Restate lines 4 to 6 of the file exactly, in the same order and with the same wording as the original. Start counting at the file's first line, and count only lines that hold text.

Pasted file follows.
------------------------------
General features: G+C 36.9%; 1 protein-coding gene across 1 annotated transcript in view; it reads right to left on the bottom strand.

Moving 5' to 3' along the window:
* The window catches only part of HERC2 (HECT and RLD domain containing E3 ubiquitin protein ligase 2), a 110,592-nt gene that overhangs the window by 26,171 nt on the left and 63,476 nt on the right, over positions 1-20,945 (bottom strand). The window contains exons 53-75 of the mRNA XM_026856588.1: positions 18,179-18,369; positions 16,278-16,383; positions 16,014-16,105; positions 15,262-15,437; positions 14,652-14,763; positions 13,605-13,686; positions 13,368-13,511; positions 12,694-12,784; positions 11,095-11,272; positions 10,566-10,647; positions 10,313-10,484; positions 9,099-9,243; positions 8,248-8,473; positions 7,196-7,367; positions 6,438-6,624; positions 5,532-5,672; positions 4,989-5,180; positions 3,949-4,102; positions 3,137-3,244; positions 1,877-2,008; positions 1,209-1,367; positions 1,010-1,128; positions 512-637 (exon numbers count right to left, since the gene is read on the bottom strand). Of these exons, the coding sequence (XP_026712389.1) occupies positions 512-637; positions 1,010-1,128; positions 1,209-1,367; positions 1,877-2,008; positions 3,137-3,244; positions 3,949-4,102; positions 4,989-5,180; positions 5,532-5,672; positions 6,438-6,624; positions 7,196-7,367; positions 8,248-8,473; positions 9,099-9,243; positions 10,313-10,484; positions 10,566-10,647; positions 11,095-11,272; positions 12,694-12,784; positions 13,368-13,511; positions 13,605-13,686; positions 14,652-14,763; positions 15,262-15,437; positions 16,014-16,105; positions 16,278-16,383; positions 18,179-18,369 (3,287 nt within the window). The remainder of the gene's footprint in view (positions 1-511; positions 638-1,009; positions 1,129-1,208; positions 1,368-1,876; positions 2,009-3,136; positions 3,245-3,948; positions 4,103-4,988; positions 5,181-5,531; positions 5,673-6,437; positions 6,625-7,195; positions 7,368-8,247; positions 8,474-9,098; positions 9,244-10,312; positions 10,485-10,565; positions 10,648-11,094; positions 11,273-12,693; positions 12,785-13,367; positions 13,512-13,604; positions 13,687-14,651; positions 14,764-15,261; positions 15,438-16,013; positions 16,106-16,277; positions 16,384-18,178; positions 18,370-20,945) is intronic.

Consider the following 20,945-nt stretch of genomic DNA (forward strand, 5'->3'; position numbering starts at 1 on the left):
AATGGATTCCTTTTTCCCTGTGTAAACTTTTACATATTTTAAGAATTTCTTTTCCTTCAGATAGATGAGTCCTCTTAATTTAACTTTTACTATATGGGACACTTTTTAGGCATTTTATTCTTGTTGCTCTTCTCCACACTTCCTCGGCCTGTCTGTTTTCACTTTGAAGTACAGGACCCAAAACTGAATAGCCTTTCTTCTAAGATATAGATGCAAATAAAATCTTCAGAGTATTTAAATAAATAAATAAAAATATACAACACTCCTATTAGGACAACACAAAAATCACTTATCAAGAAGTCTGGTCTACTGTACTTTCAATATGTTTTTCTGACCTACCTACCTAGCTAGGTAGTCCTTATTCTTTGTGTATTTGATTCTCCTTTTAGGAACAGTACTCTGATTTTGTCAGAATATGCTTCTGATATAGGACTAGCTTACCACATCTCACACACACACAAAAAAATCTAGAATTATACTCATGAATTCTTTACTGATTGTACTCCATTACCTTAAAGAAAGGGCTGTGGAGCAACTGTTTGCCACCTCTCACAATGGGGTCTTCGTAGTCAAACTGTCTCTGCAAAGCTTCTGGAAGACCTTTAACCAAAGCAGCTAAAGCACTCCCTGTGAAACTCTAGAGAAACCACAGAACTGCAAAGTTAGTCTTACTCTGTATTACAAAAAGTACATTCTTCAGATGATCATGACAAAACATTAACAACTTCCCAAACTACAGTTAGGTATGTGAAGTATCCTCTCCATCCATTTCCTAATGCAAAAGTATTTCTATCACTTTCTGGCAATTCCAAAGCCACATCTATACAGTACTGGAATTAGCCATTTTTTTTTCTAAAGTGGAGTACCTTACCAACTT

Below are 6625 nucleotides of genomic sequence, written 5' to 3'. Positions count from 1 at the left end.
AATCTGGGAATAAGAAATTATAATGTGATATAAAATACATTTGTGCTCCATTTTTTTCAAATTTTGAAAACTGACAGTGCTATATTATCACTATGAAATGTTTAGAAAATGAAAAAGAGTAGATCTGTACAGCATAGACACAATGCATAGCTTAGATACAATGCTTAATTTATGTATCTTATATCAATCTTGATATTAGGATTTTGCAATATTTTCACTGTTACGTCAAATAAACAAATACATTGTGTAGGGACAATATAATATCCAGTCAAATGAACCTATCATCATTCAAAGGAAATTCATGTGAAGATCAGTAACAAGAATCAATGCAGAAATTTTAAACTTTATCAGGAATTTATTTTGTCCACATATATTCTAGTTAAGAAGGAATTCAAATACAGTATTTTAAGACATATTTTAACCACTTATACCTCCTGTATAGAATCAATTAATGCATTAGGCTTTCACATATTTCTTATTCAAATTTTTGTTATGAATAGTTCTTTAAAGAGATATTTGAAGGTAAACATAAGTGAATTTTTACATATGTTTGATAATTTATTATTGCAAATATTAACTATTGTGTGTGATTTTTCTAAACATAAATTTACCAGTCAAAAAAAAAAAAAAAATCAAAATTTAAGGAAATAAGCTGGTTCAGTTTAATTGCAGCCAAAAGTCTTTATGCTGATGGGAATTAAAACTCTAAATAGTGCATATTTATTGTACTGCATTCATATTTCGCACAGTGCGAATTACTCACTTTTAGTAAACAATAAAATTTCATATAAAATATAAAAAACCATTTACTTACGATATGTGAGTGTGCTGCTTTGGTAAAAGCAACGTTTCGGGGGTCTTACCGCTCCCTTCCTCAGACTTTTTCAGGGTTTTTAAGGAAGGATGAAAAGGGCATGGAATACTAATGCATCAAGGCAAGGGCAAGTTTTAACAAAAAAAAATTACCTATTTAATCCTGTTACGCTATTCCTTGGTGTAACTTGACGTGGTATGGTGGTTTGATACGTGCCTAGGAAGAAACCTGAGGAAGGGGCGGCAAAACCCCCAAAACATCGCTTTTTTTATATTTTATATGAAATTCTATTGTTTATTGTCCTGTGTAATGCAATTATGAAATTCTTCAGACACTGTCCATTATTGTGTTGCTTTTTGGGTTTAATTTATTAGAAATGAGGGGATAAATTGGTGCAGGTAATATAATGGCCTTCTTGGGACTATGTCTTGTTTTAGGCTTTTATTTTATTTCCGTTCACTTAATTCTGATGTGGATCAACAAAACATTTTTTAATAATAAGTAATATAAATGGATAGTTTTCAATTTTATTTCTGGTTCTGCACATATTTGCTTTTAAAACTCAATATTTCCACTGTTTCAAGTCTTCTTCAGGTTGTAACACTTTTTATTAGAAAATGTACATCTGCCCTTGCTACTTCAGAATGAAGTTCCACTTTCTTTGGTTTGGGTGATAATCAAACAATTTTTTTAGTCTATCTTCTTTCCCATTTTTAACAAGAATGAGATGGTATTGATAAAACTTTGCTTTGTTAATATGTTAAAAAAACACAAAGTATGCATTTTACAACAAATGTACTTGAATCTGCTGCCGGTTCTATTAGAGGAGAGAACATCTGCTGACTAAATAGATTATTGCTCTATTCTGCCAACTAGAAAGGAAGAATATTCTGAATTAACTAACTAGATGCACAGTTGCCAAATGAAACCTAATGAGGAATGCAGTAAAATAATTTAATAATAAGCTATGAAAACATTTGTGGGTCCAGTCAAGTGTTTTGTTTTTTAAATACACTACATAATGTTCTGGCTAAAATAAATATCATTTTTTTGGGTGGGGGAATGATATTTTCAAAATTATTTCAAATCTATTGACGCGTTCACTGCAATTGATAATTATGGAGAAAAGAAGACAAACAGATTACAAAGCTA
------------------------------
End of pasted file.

Consider the following 20,945-nt stretch of genomic DNA (forward strand, 5'->3'; position numbering starts at 1 on the left):
AATGGATTCCTTTTTCCCTGTGTAAACTTTTACATATTTTAAGAATTTCTTTTCCTTCAGATAGATGAGTCCTCTTAATTTAACTTTTACTATATGGGACACTTTTTAGGCATTTTATTCTTGTTGCTCTTCTCCACACTTCCTCGGCCTGTCTGTTTTCACTTTGAAGTACAGGACCCAAAACTGAATAGCCTTTCTTCTAAGATATAGATGCAAATAAAATCTTCAGAGTATTTAAATAAATAAATAAAAATATACAACACTCCTATTAGGACAACACAAAAATCACTTATCAAGAAGTCTGGTCTACTGTACTTTCAATATGTTTTTCTGACCTACCTACCTAGCTAGGTAGTCCTTATTCTTTGTGTATTTGATTCTCCTTTTAGGAACAGTACTCTGATTTTGTCAGAATATGCTTCTGATATAGGACTAGCTTACCACATCTCACACACACACAAAAAAATCTAGAATTATACTCATGAATTCTTTACTGATTGTACTCCATTACCTTAAAGAAAGGGCTGTGGAGCAACTGTTTGCCACCTCTCACAATGGGGTCTTCGTAGTCAAACTGTCTCTGCAAAGCTTCTGGAAGACCTTTAACCAAAGCAGCTAAAGCACTCCCTGTGAAACTCTAGAGAAACCACAGAACTGCAAAGTTAGTCTTACTCTGTATTACAAAAAGTACATTCTTCAGATGATCATGACAAAACATTAACAACTTCCCAAACTACAGTTAGGTATGTGAAGTATCCTCTCCATCCATTTCCTAATGCAAAAGTATTTCTATCACTTTCTGGCAATTCCAAAGCCACATCTATACAGTACTGGAATTAGCCATTTTTTTTTCTAAAGTGGAGTACCTTACCAACTT

Below are 6625 nucleotides of genomic sequence, written 5' to 3'. Positions count from 1 at the left end.